When I first started reading Noam Chomsky’s work it was with a large amount of, dare I say it, shock and awe. Every few sentences I went scurrying off to the copious footnotes, unable to believe that the US really sponsored THAT coup or financed THAT dictator or attempted THAT assassination.
Now the facts are more familiar to me, but still I usually get something new from his work, or at least new weaponry for an old idea. His piece in the June issue of Monthly Review, for example, produced two particularly interesting passages.
The first was a reminder that globalization and neoliberalism are misnomers:
Official globalization is committed to so-called neoliberalism, also a highly misleading term: the regime is not new, and it is not liberal. Neoliberalism is essentially the policy imposed by force on the colonies since the eighteenth century, while the currently wealthy countries radically violated these rules, with extensive reliance on state intervention in the economy and resort to measures that are now banned in the international economic order. That was true of England and the countries that followed its path of protectionism and state intervention, including Japan, the one country of the South that escaped colonization and the one country that industrialized. These facts are widely recognized by economic historians.
The simple fact that all the powerful nations in the world became powerful by protecting themselves economically, while the nations that were forced to open their doors to free trade are still recovering from it, is completely at odds with what most people in the West believe. Unfortunately conversations about 19th-century tariff regimes do not engage many people’s attention, but the point is an important one.
The second point that Chomsky makes is also something that should really be obvious but isn’t. Having explained why the US has a strategic need to control the Middle East and defeat nationalism or self-determination, and has made this the centrepiece of its foreign policy since World War Two, he says:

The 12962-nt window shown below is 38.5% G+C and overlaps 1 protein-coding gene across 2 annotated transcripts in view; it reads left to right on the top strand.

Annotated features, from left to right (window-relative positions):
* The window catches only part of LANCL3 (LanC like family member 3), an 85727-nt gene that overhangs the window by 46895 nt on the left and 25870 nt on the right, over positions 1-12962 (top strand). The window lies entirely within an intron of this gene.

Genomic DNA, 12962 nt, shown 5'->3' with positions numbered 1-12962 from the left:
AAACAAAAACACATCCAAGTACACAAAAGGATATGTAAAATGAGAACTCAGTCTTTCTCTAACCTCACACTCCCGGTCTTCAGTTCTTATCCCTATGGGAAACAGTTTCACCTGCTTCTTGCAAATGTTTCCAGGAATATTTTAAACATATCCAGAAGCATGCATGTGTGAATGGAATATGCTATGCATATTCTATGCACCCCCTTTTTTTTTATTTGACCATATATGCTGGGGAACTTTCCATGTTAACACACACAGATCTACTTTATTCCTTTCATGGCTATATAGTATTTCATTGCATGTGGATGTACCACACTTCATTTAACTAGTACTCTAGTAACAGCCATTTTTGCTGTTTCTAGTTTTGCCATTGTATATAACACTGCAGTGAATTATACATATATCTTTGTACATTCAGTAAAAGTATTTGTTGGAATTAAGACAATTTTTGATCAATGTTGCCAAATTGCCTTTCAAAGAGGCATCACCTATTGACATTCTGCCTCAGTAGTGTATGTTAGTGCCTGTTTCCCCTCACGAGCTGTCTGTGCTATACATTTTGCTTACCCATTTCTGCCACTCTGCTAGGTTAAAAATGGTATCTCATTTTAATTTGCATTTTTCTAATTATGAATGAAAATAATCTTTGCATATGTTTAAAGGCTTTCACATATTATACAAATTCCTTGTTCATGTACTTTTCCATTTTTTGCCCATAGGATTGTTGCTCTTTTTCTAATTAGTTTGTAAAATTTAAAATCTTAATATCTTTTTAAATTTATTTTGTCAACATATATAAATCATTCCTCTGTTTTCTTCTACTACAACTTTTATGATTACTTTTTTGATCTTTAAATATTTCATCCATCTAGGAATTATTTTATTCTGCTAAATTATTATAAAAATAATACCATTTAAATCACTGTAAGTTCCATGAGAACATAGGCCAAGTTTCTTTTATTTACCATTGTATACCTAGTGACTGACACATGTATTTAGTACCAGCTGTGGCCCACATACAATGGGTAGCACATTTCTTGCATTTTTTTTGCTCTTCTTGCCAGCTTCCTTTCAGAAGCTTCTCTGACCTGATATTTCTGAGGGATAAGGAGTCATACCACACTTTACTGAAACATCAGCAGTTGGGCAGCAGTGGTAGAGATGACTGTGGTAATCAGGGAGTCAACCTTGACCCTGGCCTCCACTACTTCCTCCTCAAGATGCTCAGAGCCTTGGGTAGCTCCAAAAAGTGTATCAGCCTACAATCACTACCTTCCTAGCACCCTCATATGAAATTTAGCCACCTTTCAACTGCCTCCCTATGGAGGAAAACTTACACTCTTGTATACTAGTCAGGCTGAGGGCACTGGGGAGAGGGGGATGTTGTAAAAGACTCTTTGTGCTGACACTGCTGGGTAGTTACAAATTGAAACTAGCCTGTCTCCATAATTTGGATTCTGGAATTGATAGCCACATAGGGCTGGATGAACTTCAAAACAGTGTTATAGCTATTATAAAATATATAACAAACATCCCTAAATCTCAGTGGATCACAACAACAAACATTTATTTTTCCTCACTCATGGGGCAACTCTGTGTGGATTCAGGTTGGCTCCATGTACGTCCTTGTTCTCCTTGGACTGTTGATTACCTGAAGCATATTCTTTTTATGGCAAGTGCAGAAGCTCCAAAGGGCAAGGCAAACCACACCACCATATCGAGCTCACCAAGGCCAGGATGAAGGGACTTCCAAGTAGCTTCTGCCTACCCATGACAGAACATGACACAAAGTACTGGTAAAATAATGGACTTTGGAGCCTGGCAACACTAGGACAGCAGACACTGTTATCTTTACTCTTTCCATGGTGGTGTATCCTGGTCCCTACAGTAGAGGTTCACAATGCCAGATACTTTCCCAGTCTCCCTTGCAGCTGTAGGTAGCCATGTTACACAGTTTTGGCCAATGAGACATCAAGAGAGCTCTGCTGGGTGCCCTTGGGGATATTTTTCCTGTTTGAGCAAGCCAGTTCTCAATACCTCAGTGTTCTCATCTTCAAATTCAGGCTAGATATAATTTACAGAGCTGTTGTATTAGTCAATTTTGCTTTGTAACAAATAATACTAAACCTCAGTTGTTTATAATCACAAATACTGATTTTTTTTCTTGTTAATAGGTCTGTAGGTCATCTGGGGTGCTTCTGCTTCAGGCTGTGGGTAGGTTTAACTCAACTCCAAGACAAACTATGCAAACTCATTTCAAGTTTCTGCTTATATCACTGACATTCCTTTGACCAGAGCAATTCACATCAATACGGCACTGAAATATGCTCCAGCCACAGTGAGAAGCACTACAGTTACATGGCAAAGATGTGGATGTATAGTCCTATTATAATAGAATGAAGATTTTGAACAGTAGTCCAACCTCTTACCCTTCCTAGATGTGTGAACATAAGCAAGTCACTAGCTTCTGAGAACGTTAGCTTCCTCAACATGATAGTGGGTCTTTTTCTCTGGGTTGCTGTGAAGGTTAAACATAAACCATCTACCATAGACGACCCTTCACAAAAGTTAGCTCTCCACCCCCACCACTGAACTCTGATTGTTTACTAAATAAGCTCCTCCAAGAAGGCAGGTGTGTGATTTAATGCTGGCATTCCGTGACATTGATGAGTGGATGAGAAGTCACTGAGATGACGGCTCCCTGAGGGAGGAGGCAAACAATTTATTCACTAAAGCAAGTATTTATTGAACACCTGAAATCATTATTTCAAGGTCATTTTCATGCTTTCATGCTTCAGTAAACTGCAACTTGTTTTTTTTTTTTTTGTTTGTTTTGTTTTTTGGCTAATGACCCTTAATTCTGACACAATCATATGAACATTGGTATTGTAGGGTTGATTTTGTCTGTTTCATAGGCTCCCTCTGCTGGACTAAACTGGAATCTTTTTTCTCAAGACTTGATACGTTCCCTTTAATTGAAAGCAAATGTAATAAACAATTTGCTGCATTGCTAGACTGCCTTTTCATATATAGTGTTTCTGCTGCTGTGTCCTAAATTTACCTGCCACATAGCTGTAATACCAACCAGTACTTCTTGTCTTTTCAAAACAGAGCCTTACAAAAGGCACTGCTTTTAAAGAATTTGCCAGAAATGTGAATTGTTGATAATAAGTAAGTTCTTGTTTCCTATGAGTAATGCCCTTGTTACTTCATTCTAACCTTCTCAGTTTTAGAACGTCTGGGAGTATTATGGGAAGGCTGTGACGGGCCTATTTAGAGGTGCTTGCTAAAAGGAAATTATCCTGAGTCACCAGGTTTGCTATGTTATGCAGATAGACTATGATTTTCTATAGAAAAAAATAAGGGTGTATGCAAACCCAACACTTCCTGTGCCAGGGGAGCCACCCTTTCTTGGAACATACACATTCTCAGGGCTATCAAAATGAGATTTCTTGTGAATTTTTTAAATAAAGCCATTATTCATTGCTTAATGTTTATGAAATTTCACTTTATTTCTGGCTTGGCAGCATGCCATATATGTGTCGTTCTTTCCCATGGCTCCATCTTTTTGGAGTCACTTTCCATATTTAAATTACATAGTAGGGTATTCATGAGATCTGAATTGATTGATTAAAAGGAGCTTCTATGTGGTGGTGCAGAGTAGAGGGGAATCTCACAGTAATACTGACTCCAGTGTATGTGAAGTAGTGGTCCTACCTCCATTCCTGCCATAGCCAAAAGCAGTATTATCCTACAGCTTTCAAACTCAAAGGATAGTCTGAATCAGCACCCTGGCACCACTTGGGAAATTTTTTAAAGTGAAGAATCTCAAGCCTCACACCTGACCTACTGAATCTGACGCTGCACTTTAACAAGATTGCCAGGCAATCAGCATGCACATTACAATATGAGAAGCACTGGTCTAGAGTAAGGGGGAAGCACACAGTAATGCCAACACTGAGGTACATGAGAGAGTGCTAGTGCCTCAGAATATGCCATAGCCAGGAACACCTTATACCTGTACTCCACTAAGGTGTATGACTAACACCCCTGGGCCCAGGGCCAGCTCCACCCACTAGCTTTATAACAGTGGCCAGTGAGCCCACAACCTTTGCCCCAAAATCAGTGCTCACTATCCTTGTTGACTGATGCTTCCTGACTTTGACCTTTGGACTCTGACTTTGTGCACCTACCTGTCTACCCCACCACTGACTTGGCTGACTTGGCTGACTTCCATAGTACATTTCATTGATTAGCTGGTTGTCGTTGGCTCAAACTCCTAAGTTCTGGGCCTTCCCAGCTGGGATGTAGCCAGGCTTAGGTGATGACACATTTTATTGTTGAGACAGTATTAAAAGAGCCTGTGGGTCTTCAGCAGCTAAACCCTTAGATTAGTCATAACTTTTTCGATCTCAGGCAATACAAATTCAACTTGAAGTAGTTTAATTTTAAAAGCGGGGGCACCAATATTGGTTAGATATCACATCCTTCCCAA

This is the barest sketch of the relevant global context over what to do in Iraq. But these critical matters are scarcely mentioned in the ongoing debate about the problem of greatest concern to Americans. They are barred by a rigid doctrine. It is unacceptable to attribute rational strategic-economic thinking to one’s own state, which must be guided by benign ideals of freedom, justice, peace, and other wonderful things. That leads back again to a very severe crisis in Western intellectual culture, not of course unique in history, but with dangerous portent.
I am reminded of the days before the Iraq war, when I was a student in New York and went on marches and attended debates and tried to make sense of what was happening. Try to claim that oil had something to do with the planned war and you were labelled a cynic, a hater of the West, or a conspiracy theorist. Chomsky claims that we readily attribute strategic-economic interests to our enemies, but I’m not sure that’s true. I think instead we demonize our enemies so much that their actions become completely incomprehensible except as manifestations of pure evil. Thus Iran’s attempts to acquire a nuclear capability are not seen as a rational response to open threats of aggression from the US and Israel, but as the crazy manoeuvrings of a radical Islamofascist demagogue.
One other thing worth mentioning is the delicious image of Blair’s Britain as “the spear carrier for the pax americana,” a phrase originally coined by Michael MccGwire and one I shall also be borrowing in future.